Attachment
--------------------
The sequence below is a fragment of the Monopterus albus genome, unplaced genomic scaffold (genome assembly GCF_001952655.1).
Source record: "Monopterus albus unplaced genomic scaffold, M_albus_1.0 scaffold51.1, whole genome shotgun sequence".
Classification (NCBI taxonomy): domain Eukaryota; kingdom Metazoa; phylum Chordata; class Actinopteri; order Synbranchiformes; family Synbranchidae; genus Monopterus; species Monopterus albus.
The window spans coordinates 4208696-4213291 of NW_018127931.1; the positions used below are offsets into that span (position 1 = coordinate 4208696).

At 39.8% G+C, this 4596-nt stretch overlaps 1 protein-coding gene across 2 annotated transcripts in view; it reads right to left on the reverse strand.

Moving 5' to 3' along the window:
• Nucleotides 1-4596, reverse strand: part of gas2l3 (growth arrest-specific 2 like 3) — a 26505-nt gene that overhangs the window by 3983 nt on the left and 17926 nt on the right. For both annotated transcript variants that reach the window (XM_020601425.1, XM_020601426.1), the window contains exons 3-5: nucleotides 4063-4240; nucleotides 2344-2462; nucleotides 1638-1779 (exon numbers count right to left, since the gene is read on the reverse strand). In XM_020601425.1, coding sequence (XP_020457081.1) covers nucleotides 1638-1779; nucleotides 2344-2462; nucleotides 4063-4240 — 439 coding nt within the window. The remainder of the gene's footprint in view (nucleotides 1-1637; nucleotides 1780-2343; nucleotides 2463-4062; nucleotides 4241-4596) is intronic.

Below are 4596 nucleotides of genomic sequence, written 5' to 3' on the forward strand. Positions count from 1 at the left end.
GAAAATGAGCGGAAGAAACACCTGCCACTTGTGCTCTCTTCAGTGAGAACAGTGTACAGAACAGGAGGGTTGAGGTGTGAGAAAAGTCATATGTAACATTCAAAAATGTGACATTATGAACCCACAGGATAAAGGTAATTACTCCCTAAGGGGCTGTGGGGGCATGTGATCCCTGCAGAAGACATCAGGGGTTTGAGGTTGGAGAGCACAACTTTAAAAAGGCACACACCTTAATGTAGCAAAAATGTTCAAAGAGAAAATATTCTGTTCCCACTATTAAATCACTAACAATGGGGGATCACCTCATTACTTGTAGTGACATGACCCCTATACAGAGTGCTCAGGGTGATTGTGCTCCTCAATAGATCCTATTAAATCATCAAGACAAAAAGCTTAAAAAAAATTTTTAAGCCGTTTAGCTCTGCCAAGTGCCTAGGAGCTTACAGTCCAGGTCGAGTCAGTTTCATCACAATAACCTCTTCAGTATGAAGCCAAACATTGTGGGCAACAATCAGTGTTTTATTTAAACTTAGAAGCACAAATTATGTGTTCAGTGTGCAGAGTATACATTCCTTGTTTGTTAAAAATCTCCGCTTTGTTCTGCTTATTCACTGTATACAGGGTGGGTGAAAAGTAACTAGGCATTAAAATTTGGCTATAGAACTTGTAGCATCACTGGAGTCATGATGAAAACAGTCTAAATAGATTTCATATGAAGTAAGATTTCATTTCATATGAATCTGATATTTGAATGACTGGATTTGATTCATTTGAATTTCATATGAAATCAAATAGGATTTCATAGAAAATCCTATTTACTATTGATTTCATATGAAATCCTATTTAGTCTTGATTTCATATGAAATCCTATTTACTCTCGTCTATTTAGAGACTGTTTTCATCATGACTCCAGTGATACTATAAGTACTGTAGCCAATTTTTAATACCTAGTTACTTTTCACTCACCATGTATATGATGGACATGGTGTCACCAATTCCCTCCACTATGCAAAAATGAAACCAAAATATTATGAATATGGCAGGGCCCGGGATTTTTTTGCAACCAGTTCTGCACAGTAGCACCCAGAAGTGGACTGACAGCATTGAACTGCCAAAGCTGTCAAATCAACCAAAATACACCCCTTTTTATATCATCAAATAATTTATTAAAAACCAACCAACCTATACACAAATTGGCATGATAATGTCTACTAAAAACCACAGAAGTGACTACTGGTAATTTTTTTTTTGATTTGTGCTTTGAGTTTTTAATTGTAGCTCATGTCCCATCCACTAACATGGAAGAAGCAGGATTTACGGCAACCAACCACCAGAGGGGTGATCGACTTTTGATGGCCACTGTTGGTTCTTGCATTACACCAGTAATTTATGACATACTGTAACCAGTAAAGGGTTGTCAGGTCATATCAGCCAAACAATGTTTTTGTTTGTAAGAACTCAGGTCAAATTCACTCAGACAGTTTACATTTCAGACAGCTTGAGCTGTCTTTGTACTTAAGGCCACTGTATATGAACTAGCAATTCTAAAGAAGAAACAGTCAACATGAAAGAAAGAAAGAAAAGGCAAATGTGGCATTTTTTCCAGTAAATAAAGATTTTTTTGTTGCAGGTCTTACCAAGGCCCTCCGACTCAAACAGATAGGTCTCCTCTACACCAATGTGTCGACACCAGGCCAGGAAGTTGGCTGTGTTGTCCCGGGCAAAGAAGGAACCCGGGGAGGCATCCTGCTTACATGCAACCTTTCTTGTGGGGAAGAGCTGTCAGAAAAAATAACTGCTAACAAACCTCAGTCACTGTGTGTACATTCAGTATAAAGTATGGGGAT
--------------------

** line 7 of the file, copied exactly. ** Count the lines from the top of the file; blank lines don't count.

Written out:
• Nucleotides 1-4596, reverse strand: part of gas2l3 (growth arrest-specific 2 like 3) — a 26505-nt gene that overhangs the window by 3983 nt on the left and 17926 nt on the right. For both annotated transcript variants that reach the window (XM_020601425.1, XM_020601426.1), the window contains exons 3-5: nucleotides 4063-4240; nucleotides 2344-2462; nucleotides 1638-1779 (exon numbers count right to left, since the gene is read on the reverse strand). In XM_020601425.1, coding sequence (XP_020457081.1) covers nucleotides 1638-1779; nucleotides 2344-2462; nucleotides 4063-4240 — 439 coding nt within the window. The remainder of the gene's footprint in view (nucleotides 1-1637; nucleotides 1780-2343; nucleotides 2463-4062; nucleotides 4241-4596) is intronic.